import org.hibernate.HibernateException;
import org.hibernate.Query;

import java.util.Collection;

public class HibernateStudentDao implements StudentDao {

SessionFactory sessionFactory;

public Student getStudent(long id) {
Student student = null;
Session session = HibernateHelper.getSession();
Transaction tx = null;
try {
tx = session.beginTransaction();
student = (Student) session.get(Student.class, new Long(id));
tx.commit();
tx = null;
} catch (HibernateException e) {
if (tx != null)
tx.rollback();
throw e;
} finally {
session.close();
}
return student;
}

public Collection getAllStudents(){
Collection allStudents = null;
Session session = HibernateHelper.getSession();
Transaction tx = null;
try {
tx = session.beginTransaction();
Query query = session.createQuery(
"from Student std order by std.lastName, std.firstName");
allStudents = query.list();
tx.commit();
tx = null;
} catch (HibernateException e) {
if (tx != null)
tx.rollback();
throw e; } finally {
session.close();
}
return allStudents;
}

public Collection getGraduatedStudents(){
Collection graduatedStudents = null;
Session session = HibernateHelper.getSession();
Transaction tx = null;
try {
tx = session.beginTransaction();
Query query = session.createQuery(
"from Student std where std.status=1");
graduatedStudents = query.list();
tx.commit();
tx = null;
} catch (HibernateException e) {
if (tx != null)
tx.rollback();
throw e;
} finally {
session.close();
}
return graduatedStudents;
}

public Collection findStudents(String lastName) {
Collection students = null;
Session session = HibernateHelper.getSession();
Transaction tx = null;
try {
tx = session.beginTransaction();
Query query = session.createQuery(
"from Student std where std.lastName like ?");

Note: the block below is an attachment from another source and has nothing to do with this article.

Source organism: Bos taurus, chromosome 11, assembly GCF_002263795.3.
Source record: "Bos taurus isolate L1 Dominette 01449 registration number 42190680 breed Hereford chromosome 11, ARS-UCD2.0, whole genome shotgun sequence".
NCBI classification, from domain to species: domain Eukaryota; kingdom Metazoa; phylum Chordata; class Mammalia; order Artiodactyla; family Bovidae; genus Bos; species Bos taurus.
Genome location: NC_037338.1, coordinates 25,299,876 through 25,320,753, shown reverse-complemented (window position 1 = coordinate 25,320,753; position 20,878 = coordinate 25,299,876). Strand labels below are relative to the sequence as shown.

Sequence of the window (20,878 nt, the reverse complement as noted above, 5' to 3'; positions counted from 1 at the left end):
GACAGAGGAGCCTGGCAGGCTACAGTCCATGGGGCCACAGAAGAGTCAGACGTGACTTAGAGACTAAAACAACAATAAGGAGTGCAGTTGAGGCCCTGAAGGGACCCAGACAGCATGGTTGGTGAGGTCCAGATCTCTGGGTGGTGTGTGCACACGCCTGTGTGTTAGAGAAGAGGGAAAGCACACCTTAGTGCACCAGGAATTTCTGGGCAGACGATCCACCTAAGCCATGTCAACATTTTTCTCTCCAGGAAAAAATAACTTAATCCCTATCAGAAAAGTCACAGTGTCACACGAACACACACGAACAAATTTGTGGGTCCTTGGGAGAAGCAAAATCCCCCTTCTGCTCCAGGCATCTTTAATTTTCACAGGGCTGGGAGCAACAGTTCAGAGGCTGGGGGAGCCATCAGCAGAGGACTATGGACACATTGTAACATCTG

query.setString(1, lastName + "%");
students = query.list();
tx.commit();
tx = null;
} catch (HibernateException e) {
if (tx != null)
tx.rollback();
throw e;
} finally {
session.close();
}
return students;
}

public void saveStudent(Student std) {
Session session = HibernateHelper.getSession();
Transaction tx = null;
try {
tx = session.beginTransaction();
session.saveOrUpdate(std);
tx.commit();
tx = null;
} catch (HibernateException e) {
if (tx != null)
tx.rollback();
throw e;
} finally {
session.close();
}
}

public void removeStudent(Student std) {
Session session = HibernateHelper.getSession();
Transaction tx = null;
try {
tx = session.beginTransaction();
session.delete(std);
tx.commit();
tx = null;
} catch (HibernateException e) {
if (tx != null)
tx.rollback();
throw e;
} finally {
session.close();
}
}

public void setSessionFactory(SessionFactory sessionFactory) {
this.sessionFactory = sessionFactory;
}
}

 

As you can see, all implemented methods do routines. All obtain a Session object at first, get a Transaction object, perform a persistence operation, commit the transaction, rollback the transaction if exception occurs, and finally close the Session object. Each method contains much boilerplate code that is very similar to the other methods.

Although applying the DAO pattern to the persistence code leads to more manageable and maintainable code, the DAO classes still include much boilerplate code. Each DAO method must obtain a Session instance, start a transaction, perform the persistence operation, and commit the transaction. Additionally, each DAO method should include its own duplicated exception-handling implementation. These are exactly the problems that motivate us to use Spring with Hibernate.

Template Pattern: To clean the code and provide more manageable code, Spring utilizes a pattern called Template Pattern. By this pattern, a template object wraps all of the boilerplate repetitive code. Then, this object delegates the persistence calls as a part of functionality in the template. In the Hibernate case, HibernateTemplate extracts all of the boilerplate code, such as obtaining a Session, performing transaction, and handing exceptions.

 

Data tier implementation with Spring

With Spring, you do not need to implement code for obtaining Session objects, starting and committing transactions, and handling Hibernate exceptions. Instead, you use a HibernateTemplate instance to delegate persistence calls to Hibernate, without direct interaction with Hibernate.

Here are some benefits of using Spring in the persistence layer, instead of using direct interaction with Hibernate:

  • With Spring, the HibernateTemplate object interacts with Hibernate. This object removes the boilerplate code from DAO implementations.
  • Any invocation of one of HibernateTemplate's methods throws the generic DataAccessException exception instead of HibernateException (a Hibernate-specific exception).